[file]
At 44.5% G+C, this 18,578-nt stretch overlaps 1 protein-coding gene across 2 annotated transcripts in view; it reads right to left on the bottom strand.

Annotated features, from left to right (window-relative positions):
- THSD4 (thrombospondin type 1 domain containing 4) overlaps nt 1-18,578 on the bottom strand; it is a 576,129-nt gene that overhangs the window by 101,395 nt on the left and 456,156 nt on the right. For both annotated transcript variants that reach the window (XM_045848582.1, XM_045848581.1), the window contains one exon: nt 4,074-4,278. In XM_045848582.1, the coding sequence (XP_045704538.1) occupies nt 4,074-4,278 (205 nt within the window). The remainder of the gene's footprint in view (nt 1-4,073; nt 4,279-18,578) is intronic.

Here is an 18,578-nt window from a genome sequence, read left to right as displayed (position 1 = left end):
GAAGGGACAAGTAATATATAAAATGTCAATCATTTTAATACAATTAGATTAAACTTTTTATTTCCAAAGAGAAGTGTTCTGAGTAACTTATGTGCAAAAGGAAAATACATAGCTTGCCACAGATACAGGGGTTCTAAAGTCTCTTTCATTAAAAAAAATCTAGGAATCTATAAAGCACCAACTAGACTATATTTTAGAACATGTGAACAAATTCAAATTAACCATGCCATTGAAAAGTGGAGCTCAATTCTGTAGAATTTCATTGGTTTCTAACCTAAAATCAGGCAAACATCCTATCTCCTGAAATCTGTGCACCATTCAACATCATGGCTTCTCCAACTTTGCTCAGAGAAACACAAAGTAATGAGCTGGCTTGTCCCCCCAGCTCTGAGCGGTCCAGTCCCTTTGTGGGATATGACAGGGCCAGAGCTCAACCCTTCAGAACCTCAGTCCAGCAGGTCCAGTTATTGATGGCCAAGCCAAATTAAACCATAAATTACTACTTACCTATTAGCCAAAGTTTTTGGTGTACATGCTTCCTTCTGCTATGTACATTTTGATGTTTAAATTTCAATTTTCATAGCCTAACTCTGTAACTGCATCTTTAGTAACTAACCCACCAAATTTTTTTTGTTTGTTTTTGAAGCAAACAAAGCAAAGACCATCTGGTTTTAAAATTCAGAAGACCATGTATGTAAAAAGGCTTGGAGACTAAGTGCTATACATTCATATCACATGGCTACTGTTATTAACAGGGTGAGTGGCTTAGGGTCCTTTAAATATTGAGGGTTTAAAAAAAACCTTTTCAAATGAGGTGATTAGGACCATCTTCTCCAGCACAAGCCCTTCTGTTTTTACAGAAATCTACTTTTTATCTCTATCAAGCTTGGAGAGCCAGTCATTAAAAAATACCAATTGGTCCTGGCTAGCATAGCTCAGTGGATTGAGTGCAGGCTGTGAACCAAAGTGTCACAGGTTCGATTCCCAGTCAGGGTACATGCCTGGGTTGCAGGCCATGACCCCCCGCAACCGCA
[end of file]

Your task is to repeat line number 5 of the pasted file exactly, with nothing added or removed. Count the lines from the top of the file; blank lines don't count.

GAAGGGACAAGTAATATATAAAATGTCAATCATTTTAATACAATTAGATTAAACTTTTTATTTCCAAAGAGAAGTGTTCTGAGTAACTTATGTGCAAAAGGAAAATACATAGCTTGCCACAGATACAGGGGTTCTAAAGTCTCTTTCATTAAAAAAAATCTAGGAATCTATAAAGCACCAACTAGACTATATTTTAGAACATGTGAACAAATTCAAATTAACCATGCCATTGAAAAGTGGAGCTCAATTCTGTAGAATTTCATTGGTTTCTAACCTAAAATCAGGCAAACATCCTATCTCCTGAAATCTGTGCACCATTCAACATCATGGCTTCTCCAACTTTGCTCAGAGAAACACAAAGTAATGAGCTGGCTTGTCCCCCCAGCTCTGAGCGGTCCAGTCCCTTTGTGGGATATGACAGGGCCAGAGCTCAACCCTTCAGAACCTCAGTCCAGCAGGTCCAGTTATTGATGGCCAAGCCAAATTAAACCATAAATTACTACTTACCTATTAGCCAAAGTTTTTGGTGTACATGCTTCCTTCTGCTATGTACATTTTGATGTTTAAATTTCAATTTTCATAGCCTAACTCTGTAACTGCATCTTTAGTAACTAACCCACCAAATTTTTTTTGTTTGTTTTTGAAGCAAACAAAGCAAAGACCATCTGGTTTTAAAATTCAGAAGACCATGTATGTAAAAAGGCTTGGAGACTAAGTGCTATACATTCATATCACATGGCTACTGTTATTAACAGGGTGAGTGGCTTAGGGTCCTTTAAATATTGAGGGTTTAAAAAAAACCTTTTCAAATGAGGTGATTAGGACCATCTTCTCCAGCACAAGCCCTTCTGTTTTTACAGAAATCTACTTTTTATCTCTATCAAGCTTGGAGAGCCAGTCATTAAAAAATACCAATTGGTCCTGGCTAGCATAGCTCAGTGGATTGAGTGCAGGCTGTGAACCAAAGTGTCACAGGTTCGATTCCCAGTCAGGGTACATGCCTGGGTTGCAGGCCATGACCCCCCGCAACCGCA